After a week of saying that there was no damage from the volcano to human life, shabait.com updated its report a week later to include the following:
“…according to reports, 7 people have died while 3 people have sustained injuries due to the eruption. The inhabitants of the area have been moved to safer locations while at the same time they’re given basic provisions.”
It is not clear from the shabait.com report who its sources are for its “…according to reports.” In other words, shabait seems unclear about the number of people who died or sustained injuries, but it is very sure that the people were moved and were being given attention and care by their government.
The next day, the Red Sea Afar Democratic Organization (RSADO), an Eritrean opposition organization based in the Afar area, issued a press release announcing that the volcano had killed 7 people, injured many others and displaced thousands, and appealed to the International community to intervene with humanitarian aid. RSADO claimed that the Eritrean regime had “evacuated hundreds of its soldiers from the area one day ahead of the eruption however [they did not give] advanced notice to the inhabitants nor did [the government] evacuate them to safety.” (bracketed comments in original report.)
The shabait.com reference to the 7 people who died and the 3 people who were injured appears to be something it has no knowledge of: there is no specificity to the report, they do not have names, gender or age. We expect RSADO to issue the follow-up to its report, as it appears it has more information about people, while the Eritrean regime seems to be certain of one thing and one thing only: that the government is helping the people. It seems as if the the Eritrean regimes source is RSADO’s statement, and it would not admit to that openly.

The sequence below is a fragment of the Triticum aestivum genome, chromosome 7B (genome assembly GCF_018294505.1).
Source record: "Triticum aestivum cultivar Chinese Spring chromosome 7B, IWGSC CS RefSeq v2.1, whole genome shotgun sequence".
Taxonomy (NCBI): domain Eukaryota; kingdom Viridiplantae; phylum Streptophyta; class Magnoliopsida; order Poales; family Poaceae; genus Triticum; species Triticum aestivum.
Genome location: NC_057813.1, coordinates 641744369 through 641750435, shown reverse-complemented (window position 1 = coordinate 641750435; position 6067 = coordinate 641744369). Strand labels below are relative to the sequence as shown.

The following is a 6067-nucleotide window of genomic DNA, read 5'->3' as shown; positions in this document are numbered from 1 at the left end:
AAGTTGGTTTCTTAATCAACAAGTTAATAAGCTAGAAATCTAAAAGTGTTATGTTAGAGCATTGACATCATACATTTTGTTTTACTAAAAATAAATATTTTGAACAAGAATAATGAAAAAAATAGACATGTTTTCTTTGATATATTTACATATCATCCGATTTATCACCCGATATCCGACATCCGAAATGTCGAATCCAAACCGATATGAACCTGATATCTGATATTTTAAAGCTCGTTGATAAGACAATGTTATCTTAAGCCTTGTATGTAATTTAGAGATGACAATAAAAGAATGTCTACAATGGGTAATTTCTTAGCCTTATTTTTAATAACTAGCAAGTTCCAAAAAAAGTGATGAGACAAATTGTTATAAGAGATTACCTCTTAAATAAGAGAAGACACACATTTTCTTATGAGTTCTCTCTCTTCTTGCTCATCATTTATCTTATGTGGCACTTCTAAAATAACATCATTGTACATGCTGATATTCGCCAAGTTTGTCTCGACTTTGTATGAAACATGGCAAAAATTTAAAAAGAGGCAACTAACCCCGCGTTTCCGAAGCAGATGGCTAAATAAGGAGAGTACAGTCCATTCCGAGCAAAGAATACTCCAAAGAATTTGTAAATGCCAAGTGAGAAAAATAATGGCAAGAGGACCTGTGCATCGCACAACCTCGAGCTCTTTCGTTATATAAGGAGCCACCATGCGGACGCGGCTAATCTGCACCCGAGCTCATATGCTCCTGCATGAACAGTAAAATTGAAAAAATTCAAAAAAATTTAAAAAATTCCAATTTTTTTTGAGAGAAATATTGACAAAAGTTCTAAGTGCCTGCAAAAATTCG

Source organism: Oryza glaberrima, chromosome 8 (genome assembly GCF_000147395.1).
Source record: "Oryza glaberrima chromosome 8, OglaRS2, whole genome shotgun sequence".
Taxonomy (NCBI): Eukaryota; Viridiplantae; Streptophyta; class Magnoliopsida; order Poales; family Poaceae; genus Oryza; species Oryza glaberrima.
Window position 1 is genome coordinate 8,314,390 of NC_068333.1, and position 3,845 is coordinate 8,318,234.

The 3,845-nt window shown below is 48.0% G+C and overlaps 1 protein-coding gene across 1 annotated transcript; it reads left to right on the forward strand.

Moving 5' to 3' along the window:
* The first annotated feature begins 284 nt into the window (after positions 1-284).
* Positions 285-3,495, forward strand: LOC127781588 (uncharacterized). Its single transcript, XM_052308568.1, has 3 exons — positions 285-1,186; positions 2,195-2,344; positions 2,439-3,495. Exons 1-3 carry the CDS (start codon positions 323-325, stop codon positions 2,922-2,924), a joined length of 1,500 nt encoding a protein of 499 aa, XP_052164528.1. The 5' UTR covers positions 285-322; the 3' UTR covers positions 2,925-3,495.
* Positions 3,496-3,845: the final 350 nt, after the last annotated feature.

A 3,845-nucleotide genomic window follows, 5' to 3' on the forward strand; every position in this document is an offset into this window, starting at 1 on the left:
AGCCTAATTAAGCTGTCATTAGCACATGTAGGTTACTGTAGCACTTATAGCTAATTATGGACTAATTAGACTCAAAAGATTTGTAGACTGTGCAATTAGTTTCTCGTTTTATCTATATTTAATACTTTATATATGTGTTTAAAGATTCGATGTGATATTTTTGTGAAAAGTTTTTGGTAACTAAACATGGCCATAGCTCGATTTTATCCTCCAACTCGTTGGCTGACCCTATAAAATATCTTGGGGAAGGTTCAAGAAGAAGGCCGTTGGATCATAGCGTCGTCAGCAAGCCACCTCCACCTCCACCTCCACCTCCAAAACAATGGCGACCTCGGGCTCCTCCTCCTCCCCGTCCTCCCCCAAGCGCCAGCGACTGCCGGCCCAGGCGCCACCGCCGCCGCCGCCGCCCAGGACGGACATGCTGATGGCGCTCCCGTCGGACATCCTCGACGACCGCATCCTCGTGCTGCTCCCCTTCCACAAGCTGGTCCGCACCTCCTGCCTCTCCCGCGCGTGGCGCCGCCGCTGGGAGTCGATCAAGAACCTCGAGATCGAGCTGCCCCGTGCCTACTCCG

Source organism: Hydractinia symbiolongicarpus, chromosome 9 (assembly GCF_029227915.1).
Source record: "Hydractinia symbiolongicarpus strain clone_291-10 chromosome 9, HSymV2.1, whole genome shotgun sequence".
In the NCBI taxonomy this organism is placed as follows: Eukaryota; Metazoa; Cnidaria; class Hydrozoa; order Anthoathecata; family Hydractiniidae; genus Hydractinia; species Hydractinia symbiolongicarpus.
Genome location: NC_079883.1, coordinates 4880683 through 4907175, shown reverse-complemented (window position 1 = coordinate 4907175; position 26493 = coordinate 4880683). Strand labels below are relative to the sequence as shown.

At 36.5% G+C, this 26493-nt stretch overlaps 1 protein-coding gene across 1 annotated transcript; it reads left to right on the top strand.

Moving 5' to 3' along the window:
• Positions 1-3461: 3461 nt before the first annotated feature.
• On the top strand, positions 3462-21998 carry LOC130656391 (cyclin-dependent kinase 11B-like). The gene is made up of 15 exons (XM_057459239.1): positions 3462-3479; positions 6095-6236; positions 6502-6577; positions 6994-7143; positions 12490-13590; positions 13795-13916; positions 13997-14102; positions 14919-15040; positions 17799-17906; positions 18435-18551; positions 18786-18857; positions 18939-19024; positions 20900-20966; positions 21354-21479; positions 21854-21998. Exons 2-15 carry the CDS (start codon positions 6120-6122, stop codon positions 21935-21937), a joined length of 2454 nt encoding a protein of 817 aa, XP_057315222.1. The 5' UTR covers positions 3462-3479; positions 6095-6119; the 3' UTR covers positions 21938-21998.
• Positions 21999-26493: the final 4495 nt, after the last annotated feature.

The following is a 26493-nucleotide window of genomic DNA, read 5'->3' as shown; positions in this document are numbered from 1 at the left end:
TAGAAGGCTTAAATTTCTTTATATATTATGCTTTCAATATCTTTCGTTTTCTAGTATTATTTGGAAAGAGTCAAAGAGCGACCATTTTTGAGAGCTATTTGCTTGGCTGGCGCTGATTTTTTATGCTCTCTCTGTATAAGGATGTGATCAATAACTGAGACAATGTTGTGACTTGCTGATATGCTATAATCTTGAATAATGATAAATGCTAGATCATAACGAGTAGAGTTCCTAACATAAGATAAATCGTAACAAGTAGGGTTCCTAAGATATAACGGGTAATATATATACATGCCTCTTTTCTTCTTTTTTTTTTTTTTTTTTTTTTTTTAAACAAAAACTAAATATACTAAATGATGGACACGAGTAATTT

But even on the matter of who is resettled and who isn’t, the Eritrean regime seems to be uncertain as today’s report shows:
Reports indicated that a number of displaced nationals have opted to settle in the administrative areas of Alale and Wadie , South Denkalia sub-zone , as well as the Afambo administrative area in Central Denkalia.
Like all totalitarian regimes, the Eritrean regime has a strong affinity to lying. It lies when it claims there are no political prisoners in Eritrea; it lies when it claims there is freedom of speech in Eritrea; it lies when it claims that the government is supported by nearly everyone; it lies when it invents reasons and justifications to hold people in detention forever. It lies about wars it is losing, and peace it is not winning. It lies about the malnutrition and famine rates in Eritrea. None of these are surprising because they are self-serving lies. What is unclear is why the regime would lie or withhold information about natural disasters for which it bears no responsibility.